Some dietitians were self-employed, working as consultants to facilities such as hospitals and nursing homes, or providing dietary counseling to individual clients.

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Training and Advancement

High school students interested in becoming a dietitian or nutritionist should take courses in biology, chemistry, mathematics, health, and communications. Dietitians and nutritionists need at least a bachelor's degree in dietetics, foods and nutrition, food service systems management, or a related area. College students in these majors take courses in foods, nutrition, institution management, chemistry, biochemistry, biology, microbiology, and physiology. Other suggested courses include business, mathematics, statistics, computer science, psychology, sociology, and economics.

Twenty-seven of the 41 States with laws governing dietetics require licensure, 13 require certification, and 1 requires registration. The Commission on Dietetic Registration of the American Dietetic Association (ADA) awards the Registered Dietitian credential to those who pass a certification exam after completing their academic coursework and supervised experience. Because practice requirements vary by State, interested candidates should determine the requirements of the State in which they want to work before sitting for any exam.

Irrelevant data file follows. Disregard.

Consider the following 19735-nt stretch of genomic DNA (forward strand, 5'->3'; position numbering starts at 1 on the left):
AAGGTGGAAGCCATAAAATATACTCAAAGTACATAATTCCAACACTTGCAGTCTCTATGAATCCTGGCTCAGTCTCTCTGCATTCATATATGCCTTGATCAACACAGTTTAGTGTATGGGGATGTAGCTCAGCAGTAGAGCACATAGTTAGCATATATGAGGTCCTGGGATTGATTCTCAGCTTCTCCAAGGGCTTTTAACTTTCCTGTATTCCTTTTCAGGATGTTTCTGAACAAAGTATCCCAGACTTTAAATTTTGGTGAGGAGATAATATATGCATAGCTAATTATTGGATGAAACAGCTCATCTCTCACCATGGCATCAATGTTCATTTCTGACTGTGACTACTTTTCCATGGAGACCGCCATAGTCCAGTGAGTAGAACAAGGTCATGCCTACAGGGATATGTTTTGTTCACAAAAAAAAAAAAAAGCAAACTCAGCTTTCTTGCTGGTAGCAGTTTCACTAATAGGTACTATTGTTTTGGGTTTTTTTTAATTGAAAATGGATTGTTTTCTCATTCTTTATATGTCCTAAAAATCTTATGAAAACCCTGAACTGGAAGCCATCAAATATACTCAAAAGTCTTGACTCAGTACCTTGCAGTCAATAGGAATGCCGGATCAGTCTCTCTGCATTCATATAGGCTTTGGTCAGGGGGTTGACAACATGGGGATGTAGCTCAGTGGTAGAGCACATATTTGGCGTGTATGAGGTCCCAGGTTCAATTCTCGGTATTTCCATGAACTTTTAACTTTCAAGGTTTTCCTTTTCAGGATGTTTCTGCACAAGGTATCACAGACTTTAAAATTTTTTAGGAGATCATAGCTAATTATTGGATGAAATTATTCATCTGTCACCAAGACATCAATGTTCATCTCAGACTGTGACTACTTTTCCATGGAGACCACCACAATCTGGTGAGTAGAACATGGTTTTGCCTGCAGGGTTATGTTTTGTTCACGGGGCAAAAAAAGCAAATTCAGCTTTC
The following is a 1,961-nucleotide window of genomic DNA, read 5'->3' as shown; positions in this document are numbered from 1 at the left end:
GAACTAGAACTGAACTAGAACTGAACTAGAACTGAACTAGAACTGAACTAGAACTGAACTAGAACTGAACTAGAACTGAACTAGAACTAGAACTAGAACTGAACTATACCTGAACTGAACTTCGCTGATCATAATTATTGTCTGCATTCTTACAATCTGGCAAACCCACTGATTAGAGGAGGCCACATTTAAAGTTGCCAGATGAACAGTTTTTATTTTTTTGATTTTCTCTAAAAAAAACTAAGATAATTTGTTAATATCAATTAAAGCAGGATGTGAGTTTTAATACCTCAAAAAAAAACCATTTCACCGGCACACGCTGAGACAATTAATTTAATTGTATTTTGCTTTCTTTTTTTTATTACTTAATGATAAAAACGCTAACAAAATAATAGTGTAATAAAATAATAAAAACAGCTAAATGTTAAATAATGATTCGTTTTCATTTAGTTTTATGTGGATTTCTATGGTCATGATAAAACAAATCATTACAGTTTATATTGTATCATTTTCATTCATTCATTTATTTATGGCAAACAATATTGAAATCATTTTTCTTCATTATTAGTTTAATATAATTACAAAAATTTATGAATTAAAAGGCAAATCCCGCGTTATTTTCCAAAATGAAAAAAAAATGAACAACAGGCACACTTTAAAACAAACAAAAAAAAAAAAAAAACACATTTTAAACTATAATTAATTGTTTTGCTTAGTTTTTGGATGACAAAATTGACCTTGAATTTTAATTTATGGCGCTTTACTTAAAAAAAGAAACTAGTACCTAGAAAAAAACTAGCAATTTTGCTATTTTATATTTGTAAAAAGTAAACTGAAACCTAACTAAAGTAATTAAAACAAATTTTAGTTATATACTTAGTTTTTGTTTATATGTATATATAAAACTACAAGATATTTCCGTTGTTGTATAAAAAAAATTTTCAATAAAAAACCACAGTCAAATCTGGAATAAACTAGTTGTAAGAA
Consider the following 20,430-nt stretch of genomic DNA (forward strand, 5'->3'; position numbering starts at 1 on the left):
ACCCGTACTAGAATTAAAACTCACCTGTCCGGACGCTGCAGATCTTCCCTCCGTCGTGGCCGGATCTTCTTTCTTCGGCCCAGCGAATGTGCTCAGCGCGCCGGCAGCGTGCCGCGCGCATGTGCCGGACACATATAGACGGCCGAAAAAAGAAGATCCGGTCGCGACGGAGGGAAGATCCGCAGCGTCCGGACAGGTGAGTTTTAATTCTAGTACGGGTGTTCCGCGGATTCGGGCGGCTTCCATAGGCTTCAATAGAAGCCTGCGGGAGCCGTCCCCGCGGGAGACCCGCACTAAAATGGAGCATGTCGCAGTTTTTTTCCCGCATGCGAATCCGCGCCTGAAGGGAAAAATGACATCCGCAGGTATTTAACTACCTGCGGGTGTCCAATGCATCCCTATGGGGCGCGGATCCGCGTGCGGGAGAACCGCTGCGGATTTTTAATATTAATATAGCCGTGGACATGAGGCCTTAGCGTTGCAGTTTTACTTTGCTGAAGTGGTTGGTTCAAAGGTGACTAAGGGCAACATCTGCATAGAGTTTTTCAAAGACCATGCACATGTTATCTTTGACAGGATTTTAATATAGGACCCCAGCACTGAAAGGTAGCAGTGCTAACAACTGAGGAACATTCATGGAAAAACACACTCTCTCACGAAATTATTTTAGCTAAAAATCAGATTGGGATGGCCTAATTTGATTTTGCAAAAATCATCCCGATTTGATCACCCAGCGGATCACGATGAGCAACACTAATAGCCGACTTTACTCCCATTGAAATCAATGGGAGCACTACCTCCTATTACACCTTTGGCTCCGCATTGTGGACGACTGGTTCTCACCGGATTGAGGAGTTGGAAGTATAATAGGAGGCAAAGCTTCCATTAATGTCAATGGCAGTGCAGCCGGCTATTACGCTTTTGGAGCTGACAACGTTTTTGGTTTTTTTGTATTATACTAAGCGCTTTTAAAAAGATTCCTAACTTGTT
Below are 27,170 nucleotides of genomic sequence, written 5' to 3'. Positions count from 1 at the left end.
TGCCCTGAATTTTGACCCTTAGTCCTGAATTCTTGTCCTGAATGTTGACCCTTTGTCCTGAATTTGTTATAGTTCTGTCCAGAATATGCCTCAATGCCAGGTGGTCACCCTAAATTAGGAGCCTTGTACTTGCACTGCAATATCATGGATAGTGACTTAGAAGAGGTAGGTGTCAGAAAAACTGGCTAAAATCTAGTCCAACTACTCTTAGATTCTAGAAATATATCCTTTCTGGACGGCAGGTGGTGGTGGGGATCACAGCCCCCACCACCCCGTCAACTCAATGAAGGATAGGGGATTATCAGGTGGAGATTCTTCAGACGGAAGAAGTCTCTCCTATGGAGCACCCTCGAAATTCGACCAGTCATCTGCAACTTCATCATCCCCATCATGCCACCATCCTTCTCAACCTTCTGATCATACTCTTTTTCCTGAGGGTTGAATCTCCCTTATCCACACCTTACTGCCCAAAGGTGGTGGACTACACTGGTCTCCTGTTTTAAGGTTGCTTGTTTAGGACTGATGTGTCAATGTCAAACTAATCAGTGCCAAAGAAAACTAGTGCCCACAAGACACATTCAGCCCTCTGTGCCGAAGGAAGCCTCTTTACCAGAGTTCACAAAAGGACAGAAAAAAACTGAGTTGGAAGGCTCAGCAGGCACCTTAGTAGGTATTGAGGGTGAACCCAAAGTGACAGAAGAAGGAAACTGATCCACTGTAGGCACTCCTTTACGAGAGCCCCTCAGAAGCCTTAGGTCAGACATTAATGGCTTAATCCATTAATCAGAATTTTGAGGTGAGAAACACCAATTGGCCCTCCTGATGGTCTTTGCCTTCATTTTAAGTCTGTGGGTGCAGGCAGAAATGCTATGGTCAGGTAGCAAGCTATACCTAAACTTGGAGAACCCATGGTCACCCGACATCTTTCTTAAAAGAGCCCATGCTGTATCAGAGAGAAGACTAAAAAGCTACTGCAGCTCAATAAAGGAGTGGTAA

As of 2001, there were 234 bachelor's and master's degree programs approved by the ADA's Commission on Accreditation for Dietetics Education (CADE). Supervised practice experience can be acquired in two ways. The first requires completion of an ADA-accredited coordinated program. As of 2001, there were 51 accredited programs, which combined academic and supervised practice experience and generally lasted 4 to 5 years. The second option requires completion of 900 hours of supervised practice experience in any of the 258 CADE-
accredited/approved internships. Internships and may be full-time programs lasting 6 to 12 months, or part-time programs lasting 2 years. Students interested in research, advanced clinical positions, or public health may need an advanced degree.

Experienced dietitians may advance to assistant, associate, or director of a dietetic department, or become self-employed. Some dietitians specialize in areas such as renal or pediatric dietetics. Others may leave the occupation to become sales representatives for equipment, pharmaceutical, or food manufacturers.

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Job Outlook